Dr. Sam Rodriguez, a pediatric anesthesiologist at Lucile Packard Children’s Hospital Stanford, uses virtual reality tools to distract young patients while clinical teams provide care.

Apr 01 2020

How Virtual Reality Improves the Pediatric Care Experience

Physicians are using VR tools to educate, to distract and to reduce the need for pain medication.

Already seen in the medical arena as a safe and effective training tool for physicians, virtual reality is finding a new purpose: to help patients manage the pain and anxiety that can accompany a medical procedure or hospital stay.

“As a distraction-based intervention, virtual reality can be incredibly useful,” says Dr. Sam Rodriguez, a pediatric anesthesiologist at Lucile Packard Children’s Hospital Stanford in Palo Alto, California, which pioneered the concept three years ago. The hospital maintains about 70 VR headsets — including the HTC VIVE, Lenovo Mirage, Oculus Go and Samsung Gear VR models — used for thousands of interventions each year.

If a child is to receive an injection, for example, or have the dressing changed on a wound, they may put on a headset to “focus their attention away from the painful stimulus and engage in this fun activity instead,” says Rodriguez, also the founder and co-director of a Stanford initiative known as CHARIOT (Childhood Anxiety Reduction Through Innovation and Technology).

Rodriguez worked with colleagues and developers to create original games for patients to play while receiving care. One game, “Pebbles the Penguin,” puts children in the role of the titular character, sliding down a hill, controlling their direction with their heads or handheld controllers. Another, “Space Pups,” involves a puppy navigating the outer limits of the solar system.

Depending on situational needs, a clinician can guide the patient’s virtual interactions and physical position by making adjustments to the game on the fly.

“You can reorient the child so they’re sitting up or lying down, and you can even do things like change the cognitive load,” says Rodriguez. “So, if you’re about to poke your patient with a needle, you can hit a button to make the game more intense to kind of put it into ‘turbo mode’ so they focus even more.”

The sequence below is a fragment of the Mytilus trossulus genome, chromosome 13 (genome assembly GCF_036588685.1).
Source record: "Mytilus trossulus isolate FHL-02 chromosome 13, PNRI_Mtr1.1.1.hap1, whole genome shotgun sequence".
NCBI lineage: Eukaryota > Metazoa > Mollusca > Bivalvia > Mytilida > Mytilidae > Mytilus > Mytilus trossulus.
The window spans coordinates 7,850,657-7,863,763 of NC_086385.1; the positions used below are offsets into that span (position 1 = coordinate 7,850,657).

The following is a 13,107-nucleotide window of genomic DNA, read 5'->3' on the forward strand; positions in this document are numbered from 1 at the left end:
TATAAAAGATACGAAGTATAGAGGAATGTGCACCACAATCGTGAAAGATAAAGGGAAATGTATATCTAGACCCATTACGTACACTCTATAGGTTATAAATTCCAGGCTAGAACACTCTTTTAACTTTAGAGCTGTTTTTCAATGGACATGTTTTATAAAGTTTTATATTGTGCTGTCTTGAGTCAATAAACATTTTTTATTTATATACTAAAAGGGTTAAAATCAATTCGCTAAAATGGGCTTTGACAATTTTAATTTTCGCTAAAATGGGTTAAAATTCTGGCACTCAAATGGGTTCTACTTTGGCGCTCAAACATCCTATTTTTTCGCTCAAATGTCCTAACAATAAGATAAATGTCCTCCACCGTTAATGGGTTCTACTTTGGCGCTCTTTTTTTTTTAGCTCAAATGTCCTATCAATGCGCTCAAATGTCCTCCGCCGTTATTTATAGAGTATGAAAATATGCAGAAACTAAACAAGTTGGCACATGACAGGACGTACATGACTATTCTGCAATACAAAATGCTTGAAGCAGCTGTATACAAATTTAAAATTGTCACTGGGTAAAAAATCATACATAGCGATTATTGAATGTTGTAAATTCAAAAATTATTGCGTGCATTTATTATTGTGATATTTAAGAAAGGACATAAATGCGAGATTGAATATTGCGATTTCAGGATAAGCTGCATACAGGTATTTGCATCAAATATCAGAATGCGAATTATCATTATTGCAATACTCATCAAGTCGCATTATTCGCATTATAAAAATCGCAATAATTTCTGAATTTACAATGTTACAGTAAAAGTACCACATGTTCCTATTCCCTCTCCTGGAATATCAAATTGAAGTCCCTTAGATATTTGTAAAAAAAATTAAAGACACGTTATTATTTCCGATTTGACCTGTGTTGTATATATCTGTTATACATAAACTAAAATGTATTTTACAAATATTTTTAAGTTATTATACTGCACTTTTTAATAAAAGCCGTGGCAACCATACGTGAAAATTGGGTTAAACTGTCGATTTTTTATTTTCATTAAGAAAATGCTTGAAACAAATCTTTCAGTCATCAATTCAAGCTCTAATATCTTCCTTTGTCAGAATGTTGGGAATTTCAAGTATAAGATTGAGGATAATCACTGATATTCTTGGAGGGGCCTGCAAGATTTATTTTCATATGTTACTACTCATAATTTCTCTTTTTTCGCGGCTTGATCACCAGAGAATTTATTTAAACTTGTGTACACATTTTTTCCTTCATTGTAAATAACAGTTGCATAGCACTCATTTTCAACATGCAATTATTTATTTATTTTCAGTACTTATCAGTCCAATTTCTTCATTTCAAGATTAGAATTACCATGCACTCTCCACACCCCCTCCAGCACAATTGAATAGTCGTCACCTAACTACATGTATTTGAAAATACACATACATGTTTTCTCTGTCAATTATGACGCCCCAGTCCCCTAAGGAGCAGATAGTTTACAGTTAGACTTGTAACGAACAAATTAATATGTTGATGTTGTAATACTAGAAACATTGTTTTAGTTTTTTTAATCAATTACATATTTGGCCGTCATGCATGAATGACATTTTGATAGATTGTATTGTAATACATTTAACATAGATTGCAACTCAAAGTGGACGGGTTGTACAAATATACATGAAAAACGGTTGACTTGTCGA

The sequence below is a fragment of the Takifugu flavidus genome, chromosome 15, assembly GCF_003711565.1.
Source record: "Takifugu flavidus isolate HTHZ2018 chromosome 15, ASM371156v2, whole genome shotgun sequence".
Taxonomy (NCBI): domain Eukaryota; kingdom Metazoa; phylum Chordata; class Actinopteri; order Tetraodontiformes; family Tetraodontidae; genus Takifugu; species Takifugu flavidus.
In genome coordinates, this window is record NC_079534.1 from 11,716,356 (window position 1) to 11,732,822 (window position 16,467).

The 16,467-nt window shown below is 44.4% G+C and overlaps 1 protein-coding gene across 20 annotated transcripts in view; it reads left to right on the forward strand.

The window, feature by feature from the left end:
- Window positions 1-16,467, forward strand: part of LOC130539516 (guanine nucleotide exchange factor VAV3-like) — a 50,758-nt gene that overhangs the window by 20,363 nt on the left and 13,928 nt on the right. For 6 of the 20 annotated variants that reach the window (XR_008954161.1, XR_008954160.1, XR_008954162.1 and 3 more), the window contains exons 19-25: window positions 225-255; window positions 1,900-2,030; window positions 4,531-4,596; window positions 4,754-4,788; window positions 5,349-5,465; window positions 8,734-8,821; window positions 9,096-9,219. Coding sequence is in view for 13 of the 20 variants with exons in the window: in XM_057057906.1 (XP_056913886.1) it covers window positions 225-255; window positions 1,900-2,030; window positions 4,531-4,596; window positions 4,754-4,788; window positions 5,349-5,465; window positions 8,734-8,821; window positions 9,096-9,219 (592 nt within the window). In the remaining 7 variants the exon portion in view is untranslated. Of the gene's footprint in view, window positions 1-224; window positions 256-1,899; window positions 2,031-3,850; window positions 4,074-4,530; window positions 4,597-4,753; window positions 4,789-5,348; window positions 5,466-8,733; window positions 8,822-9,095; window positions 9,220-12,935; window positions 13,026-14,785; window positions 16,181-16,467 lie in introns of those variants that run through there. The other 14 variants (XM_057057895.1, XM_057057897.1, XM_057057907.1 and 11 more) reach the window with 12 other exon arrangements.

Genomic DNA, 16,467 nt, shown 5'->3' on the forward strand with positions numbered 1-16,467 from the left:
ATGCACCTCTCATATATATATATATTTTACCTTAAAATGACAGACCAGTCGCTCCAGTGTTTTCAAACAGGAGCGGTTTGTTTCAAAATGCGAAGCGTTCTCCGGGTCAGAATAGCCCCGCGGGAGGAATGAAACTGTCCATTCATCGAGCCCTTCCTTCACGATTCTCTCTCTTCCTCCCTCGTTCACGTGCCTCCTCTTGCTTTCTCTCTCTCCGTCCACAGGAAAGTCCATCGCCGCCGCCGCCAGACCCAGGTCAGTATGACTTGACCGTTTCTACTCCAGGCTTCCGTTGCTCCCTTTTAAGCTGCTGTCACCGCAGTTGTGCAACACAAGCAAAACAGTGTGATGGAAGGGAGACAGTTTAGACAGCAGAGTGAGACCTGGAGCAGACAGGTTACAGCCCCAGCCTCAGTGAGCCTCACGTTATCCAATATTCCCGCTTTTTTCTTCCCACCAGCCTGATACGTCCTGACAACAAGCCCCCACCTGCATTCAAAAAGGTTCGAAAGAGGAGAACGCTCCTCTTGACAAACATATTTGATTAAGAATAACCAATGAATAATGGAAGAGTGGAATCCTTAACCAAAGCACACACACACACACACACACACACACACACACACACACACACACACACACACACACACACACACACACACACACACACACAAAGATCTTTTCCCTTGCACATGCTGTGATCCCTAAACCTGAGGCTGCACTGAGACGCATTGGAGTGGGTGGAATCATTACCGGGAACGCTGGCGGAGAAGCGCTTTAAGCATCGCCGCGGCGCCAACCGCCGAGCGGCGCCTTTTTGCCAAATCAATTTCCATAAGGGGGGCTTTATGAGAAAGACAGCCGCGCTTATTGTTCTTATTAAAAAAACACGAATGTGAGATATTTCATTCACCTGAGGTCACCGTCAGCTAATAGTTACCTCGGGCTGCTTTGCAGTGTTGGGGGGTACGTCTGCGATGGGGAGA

Immersion Technology Serves as a Welcome Distraction for Patients

The technology, which to some might seem like supplemental fun and games, has measurable benefit. A 2019 report published by the American Academy of Pediatrics found that every child in a randomized clinical trial preferred VR over traditional pain-reducing interventions such as topical numbing cream or distraction by a nurse.

Another recent study, which surveyed adult patients at Cedars-Sinai Medical Center, found that the use of VR for “relaxing and meditative experiences” brought significant reductions in pain for users with a variety of ailments, including gastrointestinal disease and cancer.

“I would say the use of virtual reality in healthcare is still in its infancy,” notes Avi Greengart, founder and lead analyst at the research and advisory firm Techsponential. “But if you think about how effective even a television can be at distracting you from pain in the dentist’s office — VR is much more immersive than TV, and that really says something about its potential.”

Chantel Barney, a clinical research scientist at Gillette Children’s Specialty Healthcare in Saint Paul, Minnesota, has seen the results firsthand. “I’ve been astounded by the capacity for VR to reduce anxiety and the need for pain medications,” she says.